Kimberley may not have an operating mine anymore, but the community is still very aware of its beginnings and wants to keep the mining heritage alive.
To that end, Council has agreed to submit a bid to host the 2016 and 2017 Provincial Mine Rescue Competition. The Ministry of Mines prefers a two year hosting agreement so all the various equipment can be stored in each town for the next year, reducing transportation costs.
As pointed out by Economic Development Director Kevin Wilson in a report to Council, costs to the City will be fairly minimal, at under $3000 depending on which facility is selected and staff time, and the economic benefit in the range of $134,000 to $357,000.
Those figures are arrived at by assuming an expenditure of $125 per day per person on food, accommodation, entertainment and shopping. It is expected that 300 to 400 people will spend three to six days in Kimberley.
Kimberley was invited to bid for the competition by the Ministry of Energy and Mines. Council took the invitation as an indication that once the bid was in, Kimberley was assured to host the event.
Alan Day of the Ministry said the Chief Inspector of Mines looks for several things when considering a host, all of which Kimberley can provide.
“1. Venues. (ie, Centennial Hall Center/Park/Seniors Complex, The abandoned AA Watkins school yard, the Civic Center, City Works Yard or any open area that has a few decent facilities
2. Banquet facilities for about three hundred and fifty to four hundred, plus, people.
3. The use of, some city buildings such as the Civic Center or other civic buildings that might be available, for no cost or at least a reasonable cost.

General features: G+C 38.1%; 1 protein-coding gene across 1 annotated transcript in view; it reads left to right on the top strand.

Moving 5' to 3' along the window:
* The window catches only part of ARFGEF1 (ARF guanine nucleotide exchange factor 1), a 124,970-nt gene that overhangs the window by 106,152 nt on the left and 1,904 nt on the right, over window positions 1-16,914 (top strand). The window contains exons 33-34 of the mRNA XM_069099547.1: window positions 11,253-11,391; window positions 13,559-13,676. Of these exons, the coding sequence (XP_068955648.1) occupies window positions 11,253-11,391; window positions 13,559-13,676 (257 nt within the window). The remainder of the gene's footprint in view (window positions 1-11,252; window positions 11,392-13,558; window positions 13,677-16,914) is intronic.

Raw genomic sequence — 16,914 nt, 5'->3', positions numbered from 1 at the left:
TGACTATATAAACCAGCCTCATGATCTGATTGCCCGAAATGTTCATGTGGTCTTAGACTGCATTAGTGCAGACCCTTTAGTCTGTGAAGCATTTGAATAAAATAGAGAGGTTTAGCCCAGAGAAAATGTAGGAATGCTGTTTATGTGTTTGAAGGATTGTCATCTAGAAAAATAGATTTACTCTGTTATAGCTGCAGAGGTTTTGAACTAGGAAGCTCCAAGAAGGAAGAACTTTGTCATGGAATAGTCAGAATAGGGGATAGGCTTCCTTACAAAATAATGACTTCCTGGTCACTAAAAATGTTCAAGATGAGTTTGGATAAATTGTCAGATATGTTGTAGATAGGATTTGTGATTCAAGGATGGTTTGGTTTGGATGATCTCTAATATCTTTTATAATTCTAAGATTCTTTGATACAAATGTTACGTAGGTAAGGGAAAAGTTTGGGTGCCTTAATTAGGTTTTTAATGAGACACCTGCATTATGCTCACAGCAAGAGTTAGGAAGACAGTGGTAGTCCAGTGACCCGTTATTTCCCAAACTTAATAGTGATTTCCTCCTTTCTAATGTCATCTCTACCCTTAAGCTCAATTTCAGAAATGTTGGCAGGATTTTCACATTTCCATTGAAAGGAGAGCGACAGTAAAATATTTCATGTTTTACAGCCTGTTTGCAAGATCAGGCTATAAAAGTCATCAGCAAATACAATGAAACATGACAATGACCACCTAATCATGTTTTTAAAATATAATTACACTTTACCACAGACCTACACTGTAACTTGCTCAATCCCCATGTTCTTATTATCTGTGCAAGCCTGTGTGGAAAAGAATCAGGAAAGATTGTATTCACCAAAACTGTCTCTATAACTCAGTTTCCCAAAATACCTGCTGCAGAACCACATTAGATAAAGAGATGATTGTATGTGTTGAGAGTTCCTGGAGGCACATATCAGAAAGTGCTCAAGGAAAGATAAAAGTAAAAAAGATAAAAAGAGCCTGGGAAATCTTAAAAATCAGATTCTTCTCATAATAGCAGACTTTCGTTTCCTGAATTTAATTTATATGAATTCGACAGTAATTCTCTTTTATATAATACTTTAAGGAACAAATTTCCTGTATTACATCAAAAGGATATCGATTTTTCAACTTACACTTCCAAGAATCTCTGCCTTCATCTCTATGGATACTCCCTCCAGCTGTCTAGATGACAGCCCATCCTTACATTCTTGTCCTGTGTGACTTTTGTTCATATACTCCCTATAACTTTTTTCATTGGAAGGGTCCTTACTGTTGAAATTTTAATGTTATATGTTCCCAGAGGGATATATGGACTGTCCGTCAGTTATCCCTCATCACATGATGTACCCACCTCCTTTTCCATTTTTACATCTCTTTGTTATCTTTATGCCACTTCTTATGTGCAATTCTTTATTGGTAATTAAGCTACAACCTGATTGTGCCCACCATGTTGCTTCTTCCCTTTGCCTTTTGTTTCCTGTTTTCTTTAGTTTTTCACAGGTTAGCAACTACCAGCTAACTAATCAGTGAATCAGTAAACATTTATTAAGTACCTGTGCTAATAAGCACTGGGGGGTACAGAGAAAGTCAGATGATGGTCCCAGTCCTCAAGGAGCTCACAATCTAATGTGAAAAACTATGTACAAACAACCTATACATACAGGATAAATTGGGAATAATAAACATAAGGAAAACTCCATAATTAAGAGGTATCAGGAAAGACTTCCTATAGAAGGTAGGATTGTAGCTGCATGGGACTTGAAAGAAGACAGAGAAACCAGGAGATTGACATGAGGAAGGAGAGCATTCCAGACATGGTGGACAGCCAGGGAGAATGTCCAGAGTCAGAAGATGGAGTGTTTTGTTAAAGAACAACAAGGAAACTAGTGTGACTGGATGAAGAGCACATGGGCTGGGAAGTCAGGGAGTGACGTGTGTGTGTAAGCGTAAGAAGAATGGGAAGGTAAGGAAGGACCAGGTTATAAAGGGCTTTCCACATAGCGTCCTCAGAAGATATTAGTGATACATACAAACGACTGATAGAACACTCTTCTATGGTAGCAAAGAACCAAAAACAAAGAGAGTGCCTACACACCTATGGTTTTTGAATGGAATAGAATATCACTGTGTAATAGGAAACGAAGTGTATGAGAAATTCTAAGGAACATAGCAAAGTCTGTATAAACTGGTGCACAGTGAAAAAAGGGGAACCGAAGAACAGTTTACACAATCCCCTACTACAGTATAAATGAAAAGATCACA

4. The help and support of the city works yard for heavy lifting and movement of some items such as no post barriers, traffic barricades, general garbage management etc.
5. The support of the fire department. It is essential that there be good communication with the Fire Dept. as there is always a fire task involved. I know Al Collinson will be very good with that.
6. Accommodations for all the teams and their supporting staff. (Kimberley has in spades but should be pointed-out in the letter).”
Kimberley last hosted the Mine Rescue competition in 2001, the year the Sullivan Mine closed.
“With the historical background of this community, Kimberley is the ideal location to host such a “Mining Specific” event.” Day said in his letter to Council.
The Ministry of Mines have a contingent of about forty to forty-five people in town for a full week doing set-up.
“I think it’s a wonderful idea,” Coun. Albert Hoglund said earlier this summer when the proposal was presented to Council. “Just because the mine is closed doesn’t mean the city can’t host the competition. We have the conference centre and all kinds of facilities.”
“It is a big, big part of our heritage,” said Mayor Don McCormick.